NIA attests to Chinese workers presence

BENGUET. Militant groups rally in front of NEDA–CAR to protest against the ongoing construction of the China-funded Chico River Pump Irrigation Project in Kalinga province. (Photo by Jean Nicole Cortes)

THE presence of Chinese workers at the Chico River Pump Irrigation Project (PIP) in Pinukpuk, Kalinga was confirmed by the National Irrigation Administration (NIA).

In a statement, NIA said “the 66 Chinese workers hired by the Chinese contractor are highly technical and highly skilled who are needed in the construction of the tunnel and pumping station, the completion of which is targeted before the end of this year. Once completed, the services of most of these Chinese workers will be terminated.”

The NIA clarified there are 347 Filipino workers, mostly hired from the area.

“The Chinese workers are part of the project’s manpower that specializes in tunneling and construction of the pumping station with their state-of-the-art equipment and technology. Filipino workers may be capable enough of doing this, but the collaboration with Chinese workers makes the work faster, thus shortening the construction period.”

NIA is implementing the P4.37-billion Chico River PIP with Chinese contractors funded by a loan from China which is seen to irrigate elevated rice fields through a pumping station, and not through a diversion dam or a reservoir, contrary to what several opposing groups say that this project will pose danger to residents of the locality.

The water from the river will flow through a tunnel system until it reaches the main canals at the elevated rice fields.

Chico River PIP has a total service area of 8,700 hectares to be provided with a substantial and timely water supply for irrigation. A total of 4,350 farmer-beneficiaries and their families will benefit from this project. It is projected to provide 14,784 jobs during its project implementation and 8,700 permanent jobs when it becomes operational.

“NIA assures that there are no oppositions from the affected communities of the Chico River PIP. Displaced families are supportive of the project and were fairly compensated. The LGUs and other stakeholders are well-informed on the development of the project,” NIA added.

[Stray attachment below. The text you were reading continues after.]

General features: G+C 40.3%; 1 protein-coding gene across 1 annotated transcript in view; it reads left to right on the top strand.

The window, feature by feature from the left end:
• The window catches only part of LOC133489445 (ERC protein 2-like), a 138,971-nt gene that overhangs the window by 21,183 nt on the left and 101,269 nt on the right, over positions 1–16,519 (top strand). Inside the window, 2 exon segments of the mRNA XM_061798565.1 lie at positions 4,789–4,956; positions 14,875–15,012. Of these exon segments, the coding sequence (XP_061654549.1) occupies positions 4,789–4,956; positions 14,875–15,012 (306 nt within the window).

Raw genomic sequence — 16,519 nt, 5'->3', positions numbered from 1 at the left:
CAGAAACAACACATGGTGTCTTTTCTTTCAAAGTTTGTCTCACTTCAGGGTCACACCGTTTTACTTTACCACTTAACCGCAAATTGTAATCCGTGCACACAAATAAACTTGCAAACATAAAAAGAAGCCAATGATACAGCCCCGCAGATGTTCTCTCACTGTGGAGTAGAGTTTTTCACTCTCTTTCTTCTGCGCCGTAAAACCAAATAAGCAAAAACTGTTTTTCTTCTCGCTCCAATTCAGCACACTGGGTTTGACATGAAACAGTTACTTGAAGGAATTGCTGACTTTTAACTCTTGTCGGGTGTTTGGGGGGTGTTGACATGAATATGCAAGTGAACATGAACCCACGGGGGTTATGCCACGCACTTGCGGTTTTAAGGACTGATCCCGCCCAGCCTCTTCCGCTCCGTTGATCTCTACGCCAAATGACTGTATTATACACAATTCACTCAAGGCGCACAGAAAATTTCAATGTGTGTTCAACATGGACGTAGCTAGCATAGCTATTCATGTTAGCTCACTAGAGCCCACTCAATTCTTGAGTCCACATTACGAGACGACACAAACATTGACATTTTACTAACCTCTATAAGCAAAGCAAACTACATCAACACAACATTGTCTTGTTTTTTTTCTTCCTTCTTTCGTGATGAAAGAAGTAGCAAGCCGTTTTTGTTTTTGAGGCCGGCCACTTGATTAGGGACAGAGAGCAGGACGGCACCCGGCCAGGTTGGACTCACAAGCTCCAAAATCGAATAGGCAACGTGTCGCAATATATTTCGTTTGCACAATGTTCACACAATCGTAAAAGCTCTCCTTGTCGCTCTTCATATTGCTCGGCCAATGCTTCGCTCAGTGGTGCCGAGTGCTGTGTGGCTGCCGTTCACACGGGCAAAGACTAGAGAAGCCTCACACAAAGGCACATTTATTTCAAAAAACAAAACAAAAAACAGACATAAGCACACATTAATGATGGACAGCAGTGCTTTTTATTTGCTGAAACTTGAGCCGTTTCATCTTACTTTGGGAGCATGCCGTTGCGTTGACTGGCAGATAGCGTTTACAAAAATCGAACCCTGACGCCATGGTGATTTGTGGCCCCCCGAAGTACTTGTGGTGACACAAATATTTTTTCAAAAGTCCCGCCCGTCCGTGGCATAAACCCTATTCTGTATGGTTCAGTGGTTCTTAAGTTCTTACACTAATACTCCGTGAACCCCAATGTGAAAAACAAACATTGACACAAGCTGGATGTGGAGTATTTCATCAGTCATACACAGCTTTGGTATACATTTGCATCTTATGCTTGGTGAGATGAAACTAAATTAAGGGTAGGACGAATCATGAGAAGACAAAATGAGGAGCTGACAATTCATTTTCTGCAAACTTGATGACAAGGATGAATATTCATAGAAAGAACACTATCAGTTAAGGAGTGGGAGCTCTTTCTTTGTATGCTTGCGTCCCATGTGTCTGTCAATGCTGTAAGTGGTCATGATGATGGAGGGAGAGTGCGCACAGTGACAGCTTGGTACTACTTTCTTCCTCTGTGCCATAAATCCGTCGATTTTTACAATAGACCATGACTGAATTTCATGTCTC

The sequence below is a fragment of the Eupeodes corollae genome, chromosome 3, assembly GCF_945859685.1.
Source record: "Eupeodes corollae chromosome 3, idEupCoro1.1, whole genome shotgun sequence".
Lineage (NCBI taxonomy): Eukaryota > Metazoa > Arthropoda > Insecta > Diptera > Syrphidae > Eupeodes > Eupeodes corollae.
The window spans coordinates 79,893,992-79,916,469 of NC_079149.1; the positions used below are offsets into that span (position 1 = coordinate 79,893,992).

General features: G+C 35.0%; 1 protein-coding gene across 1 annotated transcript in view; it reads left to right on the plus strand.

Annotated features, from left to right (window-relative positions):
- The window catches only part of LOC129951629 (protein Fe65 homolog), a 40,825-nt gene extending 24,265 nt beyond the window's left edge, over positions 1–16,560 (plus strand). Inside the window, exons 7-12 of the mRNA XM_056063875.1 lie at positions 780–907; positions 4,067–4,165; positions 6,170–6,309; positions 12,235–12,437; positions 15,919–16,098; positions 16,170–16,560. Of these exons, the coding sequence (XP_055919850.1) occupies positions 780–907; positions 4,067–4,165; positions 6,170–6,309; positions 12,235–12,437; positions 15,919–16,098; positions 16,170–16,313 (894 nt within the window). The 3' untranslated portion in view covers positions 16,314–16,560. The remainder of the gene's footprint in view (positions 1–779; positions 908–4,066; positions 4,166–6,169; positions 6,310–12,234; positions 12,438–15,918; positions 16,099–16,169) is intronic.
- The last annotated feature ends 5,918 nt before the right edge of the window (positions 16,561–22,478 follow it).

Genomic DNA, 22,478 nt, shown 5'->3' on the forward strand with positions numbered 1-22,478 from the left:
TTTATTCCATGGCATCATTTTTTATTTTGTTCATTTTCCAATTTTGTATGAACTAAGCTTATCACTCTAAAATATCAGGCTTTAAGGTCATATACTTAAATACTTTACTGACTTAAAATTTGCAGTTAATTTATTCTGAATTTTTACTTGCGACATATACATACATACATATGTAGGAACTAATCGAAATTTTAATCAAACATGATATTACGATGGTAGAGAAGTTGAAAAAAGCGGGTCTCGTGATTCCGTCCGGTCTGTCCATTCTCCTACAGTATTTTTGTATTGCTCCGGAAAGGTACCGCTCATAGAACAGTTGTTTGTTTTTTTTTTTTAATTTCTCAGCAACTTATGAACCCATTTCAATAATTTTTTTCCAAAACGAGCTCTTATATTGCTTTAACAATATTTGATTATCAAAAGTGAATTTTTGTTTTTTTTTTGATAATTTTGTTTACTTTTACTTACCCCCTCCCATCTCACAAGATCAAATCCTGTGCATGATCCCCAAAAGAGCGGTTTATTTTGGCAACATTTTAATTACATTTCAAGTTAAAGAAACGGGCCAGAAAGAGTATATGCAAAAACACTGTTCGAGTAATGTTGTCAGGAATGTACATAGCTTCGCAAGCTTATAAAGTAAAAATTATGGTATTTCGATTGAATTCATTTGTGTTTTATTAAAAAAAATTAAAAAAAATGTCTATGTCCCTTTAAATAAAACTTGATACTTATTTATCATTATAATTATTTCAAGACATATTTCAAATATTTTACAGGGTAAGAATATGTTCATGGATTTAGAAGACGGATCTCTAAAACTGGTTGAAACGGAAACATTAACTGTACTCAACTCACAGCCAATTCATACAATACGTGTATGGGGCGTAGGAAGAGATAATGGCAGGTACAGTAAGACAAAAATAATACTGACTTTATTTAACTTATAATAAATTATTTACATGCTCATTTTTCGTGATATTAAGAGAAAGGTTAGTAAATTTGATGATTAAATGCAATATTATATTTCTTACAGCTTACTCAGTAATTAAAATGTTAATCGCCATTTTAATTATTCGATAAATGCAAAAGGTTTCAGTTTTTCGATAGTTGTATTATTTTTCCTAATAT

Adamant about its allegations, the Cordillera Peoples Alliance (CPA) held a protest march on the alleged anomalies surrounding the project.

Windel Bolinget, CPA chairperson, said the deal has violated the Free Prior and Informed Consent (FPIC) of the affected indigenous communities in barangays Katabbogan and Pinococ, Pinukpuk, Kalinga and is disadvantageous not only to the people but to the environment.

“Contrary to the claim of the NCIP, there is no FPIC for the project. Even the process to acquire FPIC in accordance with the 2012 FPIC Guidelines was not completed since no Certificate of Precondition has been issued. The consultation meetings and the Memorandum of Agreement between NIA-R02 and communities in the affected ancestral domains were only part of the FPIC process and do not already mean FPIC,” Bolinget said.

The picket was held at the Regional Development Council – National Economic and Development Administration (RDC-NEDA) regional office during the meeting of the RDC-NEDA, National Commission on Indigenous Peoples (NCIP), National Irrigation Authority – Region 2 (NIA-RO2), and the Department of Environment and Natural Resources (DENR) – Region 2 to discuss issues on the CRPIP.

The CPA also cries foul over the lack of an Environment Compliance Certificate (ECC) for the project from the DENR-CAR. It has ECC from the DENR office in Region 2 but the activities with environmental damages and disturbances, such as tree cutting and earth moving activities, are within the project construction area in Pinukpuk, Kalinga.

“The concept of FPIC was manipulated. FPIC was not secured prior to the signing of the loan agreement and the construction of the project. The fact that the affected communities were not aware of the provisions of the loan agreement, including the Chinese contractor and Chinese workers that will implement the project, also entail the lack of full disclosure of information about the project,” Bolinget added.


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